"...I am continuously amazed to see every accusation in every story about Iran’s alleged sinister and secretive nuclear bomb plans hedged with phrases such as “it is assumed” or “officials believe” or “analysts suspect” or Iran “may be” or “is thought to be” or is “suspected of” doing this, that or the other. There is no certainty, little credible proof, and few verifiable facts, only anger, assumptions and fear.
This same hollow and shoddy level of evidence presented in media portrayals of Iran could never be used to frame, say, the actions of young African-Americans, Hispanic teachers, or professional women bankers, because it would be opposed by both professional media standards and common human rights standards as being a bag of wild prejudices and stereotypes that are not supported by fact.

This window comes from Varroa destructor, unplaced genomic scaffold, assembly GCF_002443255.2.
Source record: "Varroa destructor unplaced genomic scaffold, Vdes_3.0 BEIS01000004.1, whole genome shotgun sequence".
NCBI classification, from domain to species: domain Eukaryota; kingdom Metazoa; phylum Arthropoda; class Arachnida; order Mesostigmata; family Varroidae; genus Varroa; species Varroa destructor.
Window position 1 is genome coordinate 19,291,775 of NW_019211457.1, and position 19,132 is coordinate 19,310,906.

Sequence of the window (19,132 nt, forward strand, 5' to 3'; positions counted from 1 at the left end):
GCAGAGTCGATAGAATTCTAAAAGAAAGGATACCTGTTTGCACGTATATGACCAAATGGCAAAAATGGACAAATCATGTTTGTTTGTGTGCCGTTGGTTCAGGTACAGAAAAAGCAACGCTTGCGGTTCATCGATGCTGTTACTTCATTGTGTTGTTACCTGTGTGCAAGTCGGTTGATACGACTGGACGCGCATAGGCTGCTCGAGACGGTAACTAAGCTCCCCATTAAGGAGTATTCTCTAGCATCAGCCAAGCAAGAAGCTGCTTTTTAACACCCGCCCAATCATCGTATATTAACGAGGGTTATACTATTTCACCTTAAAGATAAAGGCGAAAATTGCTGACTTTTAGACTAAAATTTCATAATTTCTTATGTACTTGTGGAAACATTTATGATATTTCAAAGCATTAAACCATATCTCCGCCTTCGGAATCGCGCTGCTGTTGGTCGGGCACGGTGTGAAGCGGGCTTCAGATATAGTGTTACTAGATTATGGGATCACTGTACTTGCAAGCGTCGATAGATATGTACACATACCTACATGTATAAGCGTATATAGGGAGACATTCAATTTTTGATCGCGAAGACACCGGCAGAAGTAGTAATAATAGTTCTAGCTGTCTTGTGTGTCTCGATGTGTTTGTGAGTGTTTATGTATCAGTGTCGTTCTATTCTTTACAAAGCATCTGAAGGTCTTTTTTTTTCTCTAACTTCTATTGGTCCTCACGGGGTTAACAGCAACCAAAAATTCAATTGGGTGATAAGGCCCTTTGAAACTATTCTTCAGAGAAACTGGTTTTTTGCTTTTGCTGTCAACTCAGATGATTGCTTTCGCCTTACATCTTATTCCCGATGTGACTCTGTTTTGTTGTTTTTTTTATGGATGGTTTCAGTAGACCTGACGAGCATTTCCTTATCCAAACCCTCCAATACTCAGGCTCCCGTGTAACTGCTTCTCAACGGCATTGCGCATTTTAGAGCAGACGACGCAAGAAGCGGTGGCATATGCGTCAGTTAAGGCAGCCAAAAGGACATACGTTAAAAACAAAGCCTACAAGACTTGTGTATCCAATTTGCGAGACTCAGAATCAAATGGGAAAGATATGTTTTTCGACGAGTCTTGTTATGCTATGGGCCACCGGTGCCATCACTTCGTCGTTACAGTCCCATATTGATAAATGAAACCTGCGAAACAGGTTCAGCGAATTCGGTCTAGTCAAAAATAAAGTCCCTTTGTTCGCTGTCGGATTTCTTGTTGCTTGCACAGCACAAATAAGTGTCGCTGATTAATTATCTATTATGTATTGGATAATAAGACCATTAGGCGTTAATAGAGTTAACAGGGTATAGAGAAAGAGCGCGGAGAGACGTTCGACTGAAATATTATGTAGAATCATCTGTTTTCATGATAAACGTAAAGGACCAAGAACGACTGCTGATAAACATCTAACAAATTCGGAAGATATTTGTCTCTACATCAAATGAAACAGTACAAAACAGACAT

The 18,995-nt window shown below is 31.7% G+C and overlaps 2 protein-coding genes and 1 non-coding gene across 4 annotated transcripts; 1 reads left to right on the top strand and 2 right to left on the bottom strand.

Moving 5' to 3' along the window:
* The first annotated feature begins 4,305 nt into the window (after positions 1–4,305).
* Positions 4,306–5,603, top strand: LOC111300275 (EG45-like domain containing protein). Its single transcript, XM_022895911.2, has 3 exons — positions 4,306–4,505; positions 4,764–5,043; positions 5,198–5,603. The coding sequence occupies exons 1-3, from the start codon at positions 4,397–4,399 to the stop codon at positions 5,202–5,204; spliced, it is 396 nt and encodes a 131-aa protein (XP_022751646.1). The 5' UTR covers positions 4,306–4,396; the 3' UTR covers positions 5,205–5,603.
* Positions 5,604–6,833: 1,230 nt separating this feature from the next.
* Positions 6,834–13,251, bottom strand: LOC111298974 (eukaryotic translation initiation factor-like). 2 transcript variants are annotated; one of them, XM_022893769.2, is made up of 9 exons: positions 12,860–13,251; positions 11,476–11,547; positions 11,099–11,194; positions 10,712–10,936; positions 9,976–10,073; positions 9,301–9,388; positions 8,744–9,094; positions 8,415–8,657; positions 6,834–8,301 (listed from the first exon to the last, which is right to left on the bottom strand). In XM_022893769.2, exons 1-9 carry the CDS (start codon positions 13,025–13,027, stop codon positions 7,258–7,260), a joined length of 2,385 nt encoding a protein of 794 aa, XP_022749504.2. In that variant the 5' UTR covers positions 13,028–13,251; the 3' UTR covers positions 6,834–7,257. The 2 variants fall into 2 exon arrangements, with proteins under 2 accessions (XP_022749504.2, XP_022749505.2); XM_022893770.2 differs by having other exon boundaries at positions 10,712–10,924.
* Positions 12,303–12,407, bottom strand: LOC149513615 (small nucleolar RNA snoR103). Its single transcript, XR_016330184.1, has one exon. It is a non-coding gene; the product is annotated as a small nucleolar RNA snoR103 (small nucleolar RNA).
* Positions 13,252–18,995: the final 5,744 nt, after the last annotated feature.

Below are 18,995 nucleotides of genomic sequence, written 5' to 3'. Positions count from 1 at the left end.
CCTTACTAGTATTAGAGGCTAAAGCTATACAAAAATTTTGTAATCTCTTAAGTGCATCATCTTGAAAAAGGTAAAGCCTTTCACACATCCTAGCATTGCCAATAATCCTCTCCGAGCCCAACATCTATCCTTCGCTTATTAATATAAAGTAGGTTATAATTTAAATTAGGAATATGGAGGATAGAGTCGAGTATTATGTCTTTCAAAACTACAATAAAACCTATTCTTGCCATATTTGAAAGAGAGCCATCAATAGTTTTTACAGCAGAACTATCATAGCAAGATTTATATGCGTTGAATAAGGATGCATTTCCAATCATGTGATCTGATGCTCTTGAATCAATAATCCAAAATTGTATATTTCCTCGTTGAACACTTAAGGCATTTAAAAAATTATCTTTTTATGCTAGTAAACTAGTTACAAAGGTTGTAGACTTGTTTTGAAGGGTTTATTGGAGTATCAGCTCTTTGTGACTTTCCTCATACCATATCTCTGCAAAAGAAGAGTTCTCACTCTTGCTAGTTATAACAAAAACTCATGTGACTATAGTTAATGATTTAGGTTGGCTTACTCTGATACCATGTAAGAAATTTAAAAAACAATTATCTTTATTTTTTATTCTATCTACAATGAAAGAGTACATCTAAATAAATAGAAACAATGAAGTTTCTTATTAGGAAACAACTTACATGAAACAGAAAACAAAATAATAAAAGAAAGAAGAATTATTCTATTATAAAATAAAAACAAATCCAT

The mass media gets away with disguising ideological venom as impartial news coverage in the case of Iran, though, because a different standard of professionalism is at work here, one which makes it permissible for media outlets to ignore their role as reporters of facts in favor of being ideological warriors that serve the purposes of assorted governments. We saw at great cost in Iraq what destruction, waste and criminality this sort of behavior can lead to.
It will be fascinating now to see how media reports on possible signs of progress in the negotiations between Iran and the P5+1 countries (the five permanent members of the United Nations Security Council plus Germany) which are set to resume in Kazakhstan. I hope our American journalism colleagues will summon the moral and professional strengths within them to cover both sides of these talks in their full and accurate political and technical contexts, rather than continue to act as robotic cheerleaders for the American and Israeli governments. ..."
Saturday, April 6, 2013
Posted by G, M, Z, or B at 1:33 PM